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Available from: Charles Czeisler, Oct 06, 2015
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    • "The physiological component of this subjective feeling has not yet been precisely defined in scientific terms, and the question of what might be a reliable physiological marker of sleepiness remains controversial (e.g., Dinges, 2004; Horne, 2004). Simple, user-friendly and efficient methods of assessing sleepiness are greatly needed for future progress of fundamental investigations in the field of chronobiological and sleep research (Mullington et al., 2011; Quan et al., 2011). "
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    • "Besides, they cannot be regarded as satisfactory indicators of sleepiness , because they measure somewhat different characteristics , i.e., sleepability and performance, respectively. Therefore, the development of easy to attain physiological markers of sleepiness is one of the most important tasks of modern investigations in the fields of chronobiology and sleep science (Czeisler, 2011; Mullington et al., 2011; Quan, 2011; Quan et al., 2011). "
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    ABSTRACT: Although circadian and sleep research has made extraordinary progress in the recent years, one remaining challenge is the objective quantification of sleepiness in individuals suffering from sleep deprivation, sleep restriction, and excessive somnolence. The major goal of the present study was to apply principal component analysis to the wake electroencephalographic (EEG) spectrum in order to establish an objective measure of sleepiness. The present analysis was led by the hypothesis that in sleep-deprived individuals, the time course of self-rated sleepiness correlates with the time course score on the 2nd principal component of the EEG spectrum. The resting EEG of 15 young subjects was recorded at 2-h intervals for 3250h. Principal component analysis was performed on the sets of 16 single-Hz log-transformed EEG powers (116Hz frequency range). The time course of self-perceived sleepiness correlated strongly with the time course of the 2nd principal component score, irrespective of derivation (frontal or occipital) and of analyzed section of the 7-min EEG record (2-min section with eyes open or any of the five 1-min sections with eyes closed). This result indicates the possibility of deriving an objective index of physiological sleepiness by applying principal component analysis to the wake EEG spectrum. (Author correspondence: [email protected] /* */)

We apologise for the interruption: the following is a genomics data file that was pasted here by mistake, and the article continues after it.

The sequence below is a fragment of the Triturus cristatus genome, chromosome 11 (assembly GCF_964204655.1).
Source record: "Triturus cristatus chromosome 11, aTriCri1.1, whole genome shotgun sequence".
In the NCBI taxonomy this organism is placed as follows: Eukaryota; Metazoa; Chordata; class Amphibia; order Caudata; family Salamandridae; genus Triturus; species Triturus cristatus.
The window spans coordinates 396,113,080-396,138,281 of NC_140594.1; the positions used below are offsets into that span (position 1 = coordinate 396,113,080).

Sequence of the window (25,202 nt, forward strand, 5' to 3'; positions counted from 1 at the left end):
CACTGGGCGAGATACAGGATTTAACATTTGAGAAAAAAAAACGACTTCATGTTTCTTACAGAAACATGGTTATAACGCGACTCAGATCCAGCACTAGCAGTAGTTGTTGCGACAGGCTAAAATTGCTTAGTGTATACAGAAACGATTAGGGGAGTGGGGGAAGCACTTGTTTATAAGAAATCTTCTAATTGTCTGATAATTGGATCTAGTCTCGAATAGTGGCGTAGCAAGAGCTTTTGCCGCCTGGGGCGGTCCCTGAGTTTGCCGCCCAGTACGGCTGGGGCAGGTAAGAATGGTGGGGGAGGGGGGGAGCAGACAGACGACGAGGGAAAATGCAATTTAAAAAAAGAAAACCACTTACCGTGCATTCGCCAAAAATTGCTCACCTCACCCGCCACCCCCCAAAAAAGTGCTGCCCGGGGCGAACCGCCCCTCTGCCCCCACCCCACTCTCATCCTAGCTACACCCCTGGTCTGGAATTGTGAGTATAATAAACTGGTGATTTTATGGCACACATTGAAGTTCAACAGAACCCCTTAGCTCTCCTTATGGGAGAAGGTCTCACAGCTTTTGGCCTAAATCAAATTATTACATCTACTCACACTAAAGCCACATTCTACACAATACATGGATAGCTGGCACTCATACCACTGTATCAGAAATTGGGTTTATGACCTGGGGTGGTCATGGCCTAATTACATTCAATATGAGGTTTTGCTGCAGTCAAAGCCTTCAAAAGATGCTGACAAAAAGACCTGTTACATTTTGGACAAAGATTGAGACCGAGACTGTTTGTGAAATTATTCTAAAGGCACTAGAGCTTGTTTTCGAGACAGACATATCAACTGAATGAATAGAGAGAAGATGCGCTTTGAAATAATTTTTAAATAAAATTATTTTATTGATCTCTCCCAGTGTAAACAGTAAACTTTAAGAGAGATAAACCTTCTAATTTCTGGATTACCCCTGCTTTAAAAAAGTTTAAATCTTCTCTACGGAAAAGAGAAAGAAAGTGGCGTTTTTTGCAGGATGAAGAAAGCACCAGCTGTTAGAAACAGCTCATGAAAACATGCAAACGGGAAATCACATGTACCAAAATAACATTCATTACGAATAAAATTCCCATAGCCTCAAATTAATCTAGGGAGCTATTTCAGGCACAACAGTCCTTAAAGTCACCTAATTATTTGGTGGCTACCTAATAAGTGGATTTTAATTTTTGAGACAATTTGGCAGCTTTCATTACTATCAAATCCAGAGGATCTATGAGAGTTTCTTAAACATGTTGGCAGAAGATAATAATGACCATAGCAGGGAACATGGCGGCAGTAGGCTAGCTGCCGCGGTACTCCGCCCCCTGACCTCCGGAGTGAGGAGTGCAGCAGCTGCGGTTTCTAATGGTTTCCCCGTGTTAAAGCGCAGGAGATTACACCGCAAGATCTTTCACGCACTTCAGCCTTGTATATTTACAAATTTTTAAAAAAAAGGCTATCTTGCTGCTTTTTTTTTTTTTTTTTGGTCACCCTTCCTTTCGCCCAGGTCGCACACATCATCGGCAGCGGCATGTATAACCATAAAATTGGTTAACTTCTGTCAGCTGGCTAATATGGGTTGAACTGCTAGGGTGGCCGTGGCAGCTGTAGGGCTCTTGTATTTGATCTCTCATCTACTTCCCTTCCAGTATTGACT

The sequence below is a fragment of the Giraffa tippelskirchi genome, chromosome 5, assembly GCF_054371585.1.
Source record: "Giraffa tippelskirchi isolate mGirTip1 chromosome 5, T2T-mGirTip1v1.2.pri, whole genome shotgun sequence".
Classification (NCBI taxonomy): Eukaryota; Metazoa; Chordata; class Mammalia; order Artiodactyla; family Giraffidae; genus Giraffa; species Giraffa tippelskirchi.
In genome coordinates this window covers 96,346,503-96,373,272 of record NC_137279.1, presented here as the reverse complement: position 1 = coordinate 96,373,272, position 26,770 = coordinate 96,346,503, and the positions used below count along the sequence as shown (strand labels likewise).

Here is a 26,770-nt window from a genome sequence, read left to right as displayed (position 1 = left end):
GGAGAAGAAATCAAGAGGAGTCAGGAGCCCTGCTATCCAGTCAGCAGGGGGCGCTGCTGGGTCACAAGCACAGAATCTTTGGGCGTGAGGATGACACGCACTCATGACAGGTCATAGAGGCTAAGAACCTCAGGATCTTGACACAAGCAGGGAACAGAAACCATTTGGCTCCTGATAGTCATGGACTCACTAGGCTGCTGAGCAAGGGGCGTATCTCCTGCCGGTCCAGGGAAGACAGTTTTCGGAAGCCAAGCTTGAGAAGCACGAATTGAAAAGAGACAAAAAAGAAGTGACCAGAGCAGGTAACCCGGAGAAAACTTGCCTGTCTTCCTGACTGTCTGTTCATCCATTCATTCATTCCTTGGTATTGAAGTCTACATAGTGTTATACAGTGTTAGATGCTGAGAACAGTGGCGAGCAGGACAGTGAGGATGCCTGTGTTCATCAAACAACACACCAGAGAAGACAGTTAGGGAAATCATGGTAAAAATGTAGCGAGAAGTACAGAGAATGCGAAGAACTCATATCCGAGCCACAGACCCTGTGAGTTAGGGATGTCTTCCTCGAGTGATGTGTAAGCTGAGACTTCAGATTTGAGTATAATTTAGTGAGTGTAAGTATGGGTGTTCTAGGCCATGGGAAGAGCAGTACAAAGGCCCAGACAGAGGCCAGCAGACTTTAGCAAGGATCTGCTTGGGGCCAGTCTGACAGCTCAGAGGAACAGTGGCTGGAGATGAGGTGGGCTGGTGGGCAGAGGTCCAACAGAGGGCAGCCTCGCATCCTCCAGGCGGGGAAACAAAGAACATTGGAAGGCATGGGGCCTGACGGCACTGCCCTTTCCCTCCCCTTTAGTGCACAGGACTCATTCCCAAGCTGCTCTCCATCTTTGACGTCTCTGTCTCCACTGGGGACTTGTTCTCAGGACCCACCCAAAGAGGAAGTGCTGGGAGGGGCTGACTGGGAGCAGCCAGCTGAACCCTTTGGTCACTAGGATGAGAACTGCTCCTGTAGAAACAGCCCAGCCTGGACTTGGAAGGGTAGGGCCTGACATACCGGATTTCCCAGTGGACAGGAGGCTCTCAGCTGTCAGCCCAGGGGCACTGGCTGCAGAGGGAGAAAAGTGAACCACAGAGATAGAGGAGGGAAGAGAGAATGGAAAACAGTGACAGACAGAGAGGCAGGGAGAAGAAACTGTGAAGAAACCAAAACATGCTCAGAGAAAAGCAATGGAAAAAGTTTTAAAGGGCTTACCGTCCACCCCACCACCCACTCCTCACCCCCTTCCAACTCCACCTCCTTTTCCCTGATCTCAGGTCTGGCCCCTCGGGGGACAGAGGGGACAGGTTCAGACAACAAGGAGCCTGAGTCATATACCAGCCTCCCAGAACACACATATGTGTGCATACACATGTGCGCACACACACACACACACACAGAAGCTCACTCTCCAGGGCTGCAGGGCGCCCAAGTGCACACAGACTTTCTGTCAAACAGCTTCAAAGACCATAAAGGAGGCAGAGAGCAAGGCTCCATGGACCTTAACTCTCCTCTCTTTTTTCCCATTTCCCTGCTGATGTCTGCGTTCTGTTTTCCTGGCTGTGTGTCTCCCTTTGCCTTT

Chronobiology International 04/2012; 29(4):509-22. DOI:10.3109/07420528.2012.667029 · 3.34 Impact Factor
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    ABSTRACT: Purpose Quantitative EEG measurement of sleepiness must be regarded both as fundamentally and practically important. In a search for the markers of physiological sleepiness, we tested whether the time course of self-perceived sleepiness/alertness correlates with the time courses of scores on principal components of the EEG spectrum. Subjects and methods The resting EEG was recorded in 15 healthy subjects with 2 h intervals in frontal and occipital derivations for the last 32–50 h of 44–61 h wakefulness. The correlation coefficients were calculated to test associations of the time course of self-perceived sleepiness/alertness with the time courses of spectral powers and scores on the two largest principal components of the EEG spectrum. Results and conclusion The results demonstrate that objective markers of sleepiness can be derived by means of principal component analysis of the EEG spectrum. A score on the 2nd principal component appears to be the most reliable correlate of sleepiness, because it exhibits the fastest decline at the boundary between wakefulness and sleep. A score on the 1st principal component was characterized by a decline before sleep onset followed by a rapid rise after it. These two scores were interpreted as the pure representatives of the wake and sleep drives, respectively, while spectral powers in separate frequency bands appear to reflect simultaneous influences of both drives.
    Somnologie - Schlafforschung und Schlafmedizin 06/2012; 16(2). DOI:10.1007/s11818-012-0561-1
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